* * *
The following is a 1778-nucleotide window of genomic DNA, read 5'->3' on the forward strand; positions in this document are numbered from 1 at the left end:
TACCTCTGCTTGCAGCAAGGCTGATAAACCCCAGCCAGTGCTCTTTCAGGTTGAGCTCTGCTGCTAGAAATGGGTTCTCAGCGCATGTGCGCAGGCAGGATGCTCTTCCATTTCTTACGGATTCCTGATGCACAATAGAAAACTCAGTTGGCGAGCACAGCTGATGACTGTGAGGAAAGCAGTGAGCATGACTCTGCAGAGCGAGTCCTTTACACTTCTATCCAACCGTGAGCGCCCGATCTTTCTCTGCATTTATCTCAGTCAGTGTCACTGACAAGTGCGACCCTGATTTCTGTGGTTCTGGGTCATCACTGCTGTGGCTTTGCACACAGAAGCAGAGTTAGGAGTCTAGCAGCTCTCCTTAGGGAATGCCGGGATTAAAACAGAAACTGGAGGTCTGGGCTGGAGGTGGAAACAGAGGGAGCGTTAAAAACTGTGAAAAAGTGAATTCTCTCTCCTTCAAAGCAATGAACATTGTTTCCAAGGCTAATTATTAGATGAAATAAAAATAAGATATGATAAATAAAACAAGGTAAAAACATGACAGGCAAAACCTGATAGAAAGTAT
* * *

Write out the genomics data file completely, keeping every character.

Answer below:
The following is a 1778-nucleotide window of genomic DNA, read 5'->3' on the forward strand; positions in this document are numbered from 1 at the left end:
TACCTCTGCTTGCAGCAAGGCTGATAAACCCCAGCCAGTGCTCTTTCAGGTTGAGCTCTGCTGCTAGAAATGGGTTCTCAGCGCATGTGCGCAGGCAGGATGCTCTTCCATTTCTTACGGATTCCTGATGCACAATAGAAAACTCAGTTGGCGAGCACAGCTGATGACTGTGAGGAAAGCAGTGAGCATGACTCTGCAGAGCGAGTCCTTTACACTTCTATCCAACCGTGAGCGCCCGATCTTTCTCTGCATTTATCTCAGTCAGTGTCACTGACAAGTGCGACCCTGATTTCTGTGGTTCTGGGTCATCACTGCTGTGGCTTTGCACACAGAAGCAGAGTTAGGAGTCTAGCAGCTCTCCTTAGGGAATGCCGGGATTAAAACAGAAACTGGAGGTCTGGGCTGGAGGTGGAAACAGAGGGAGCGTTAAAAACTGTGAAAAAGTGAATTCTCTCTCCTTCAAAGCAATGAACATTGTTTCCAAGGCTAATTATTAGATGAAATAAAAATAAGATATGATAAATAAAACAAGGTAAAAACATGACAGGCAAAACCTGATAGAAAGTAT